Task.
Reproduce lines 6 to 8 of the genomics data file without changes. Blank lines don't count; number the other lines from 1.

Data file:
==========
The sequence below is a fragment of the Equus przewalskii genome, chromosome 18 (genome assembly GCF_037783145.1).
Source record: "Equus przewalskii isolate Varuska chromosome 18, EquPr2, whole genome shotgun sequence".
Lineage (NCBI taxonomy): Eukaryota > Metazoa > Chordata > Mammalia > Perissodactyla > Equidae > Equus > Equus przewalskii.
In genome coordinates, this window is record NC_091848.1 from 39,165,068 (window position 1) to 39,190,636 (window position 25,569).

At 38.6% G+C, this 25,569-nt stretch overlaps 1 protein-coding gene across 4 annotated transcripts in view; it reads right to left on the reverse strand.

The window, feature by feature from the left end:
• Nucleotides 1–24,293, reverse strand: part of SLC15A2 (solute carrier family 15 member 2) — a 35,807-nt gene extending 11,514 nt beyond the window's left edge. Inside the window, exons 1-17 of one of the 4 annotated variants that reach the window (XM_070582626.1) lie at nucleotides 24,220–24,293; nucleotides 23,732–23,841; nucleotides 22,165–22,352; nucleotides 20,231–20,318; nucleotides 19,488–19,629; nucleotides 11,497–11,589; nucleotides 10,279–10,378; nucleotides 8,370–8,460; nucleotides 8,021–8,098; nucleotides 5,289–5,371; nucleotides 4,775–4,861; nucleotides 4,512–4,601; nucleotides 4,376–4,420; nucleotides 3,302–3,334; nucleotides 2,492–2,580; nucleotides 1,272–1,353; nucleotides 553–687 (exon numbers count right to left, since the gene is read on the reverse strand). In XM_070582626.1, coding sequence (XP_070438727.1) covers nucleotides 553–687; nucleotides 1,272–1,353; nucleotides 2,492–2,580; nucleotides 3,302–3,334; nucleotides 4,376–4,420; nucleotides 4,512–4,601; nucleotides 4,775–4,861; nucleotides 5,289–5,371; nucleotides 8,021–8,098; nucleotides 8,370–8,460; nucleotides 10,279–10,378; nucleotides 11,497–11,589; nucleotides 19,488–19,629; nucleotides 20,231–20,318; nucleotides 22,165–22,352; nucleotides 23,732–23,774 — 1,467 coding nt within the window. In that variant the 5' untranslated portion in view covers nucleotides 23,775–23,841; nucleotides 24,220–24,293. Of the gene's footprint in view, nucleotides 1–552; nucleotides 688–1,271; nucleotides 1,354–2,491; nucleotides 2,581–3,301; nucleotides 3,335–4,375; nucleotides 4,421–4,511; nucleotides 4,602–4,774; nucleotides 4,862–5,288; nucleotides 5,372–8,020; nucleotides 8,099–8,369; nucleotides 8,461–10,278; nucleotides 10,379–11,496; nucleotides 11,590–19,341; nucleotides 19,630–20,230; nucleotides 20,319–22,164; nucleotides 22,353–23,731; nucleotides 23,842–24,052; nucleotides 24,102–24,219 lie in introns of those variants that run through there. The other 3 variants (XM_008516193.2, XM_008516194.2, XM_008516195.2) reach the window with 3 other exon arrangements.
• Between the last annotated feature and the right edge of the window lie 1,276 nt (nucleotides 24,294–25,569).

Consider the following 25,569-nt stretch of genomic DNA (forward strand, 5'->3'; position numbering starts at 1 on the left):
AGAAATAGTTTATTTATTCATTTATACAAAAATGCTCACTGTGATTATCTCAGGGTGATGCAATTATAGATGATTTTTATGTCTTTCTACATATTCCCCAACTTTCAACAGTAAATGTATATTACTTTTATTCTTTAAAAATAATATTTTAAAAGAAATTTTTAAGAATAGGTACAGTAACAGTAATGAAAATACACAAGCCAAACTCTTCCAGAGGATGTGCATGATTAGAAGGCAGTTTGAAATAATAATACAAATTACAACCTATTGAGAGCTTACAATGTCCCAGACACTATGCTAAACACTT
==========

The window, feature by feature from the left end:
• Nucleotides 1–24,293, reverse strand: part of SLC15A2 (solute carrier family 15 member 2) — a 35,807-nt gene extending 11,514 nt beyond the window's left edge. Inside the window, exons 1-17 of one of the 4 annotated variants that reach the window (XM_070582626.1) lie at nucleotides 24,220–24,293; nucleotides 23,732–23,841; nucleotides 22,165–22,352; nucleotides 20,231–20,318; nucleotides 19,488–19,629; nucleotides 11,497–11,589; nucleotides 10,279–10,378; nucleotides 8,370–8,460; nucleotides 8,021–8,098; nucleotides 5,289–5,371; nucleotides 4,775–4,861; nucleotides 4,512–4,601; nucleotides 4,376–4,420; nucleotides 3,302–3,334; nucleotides 2,492–2,580; nucleotides 1,272–1,353; nucleotides 553–687 (exon numbers count right to left, since the gene is read on the reverse strand). In XM_070582626.1, coding sequence (XP_070438727.1) covers nucleotides 553–687; nucleotides 1,272–1,353; nucleotides 2,492–2,580; nucleotides 3,302–3,334; nucleotides 4,376–4,420; nucleotides 4,512–4,601; nucleotides 4,775–4,861; nucleotides 5,289–5,371; nucleotides 8,021–8,098; nucleotides 8,370–8,460; nucleotides 10,279–10,378; nucleotides 11,497–11,589; nucleotides 19,488–19,629; nucleotides 20,231–20,318; nucleotides 22,165–22,352; nucleotides 23,732–23,774 — 1,467 coding nt within the window. In that variant the 5' untranslated portion in view covers nucleotides 23,775–23,841; nucleotides 24,220–24,293. Of the gene's footprint in view, nucleotides 1–552; nucleotides 688–1,271; nucleotides 1,354–2,491; nucleotides 2,581–3,301; nucleotides 3,335–4,375; nucleotides 4,421–4,511; nucleotides 4,602–4,774; nucleotides 4,862–5,288; nucleotides 5,372–8,020; nucleotides 8,099–8,369; nucleotides 8,461–10,278; nucleotides 10,379–11,496; nucleotides 11,590–19,341; nucleotides 19,630–20,230; nucleotides 20,319–22,164; nucleotides 22,353–23,731; nucleotides 23,842–24,052; nucleotides 24,102–24,219 lie in introns of those variants that run through there. The other 3 variants (XM_008516193.2, XM_008516194.2, XM_008516195.2) reach the window with 3 other exon arrangements.
• Between the last annotated feature and the right edge of the window lie 1,276 nt (nucleotides 24,294–25,569).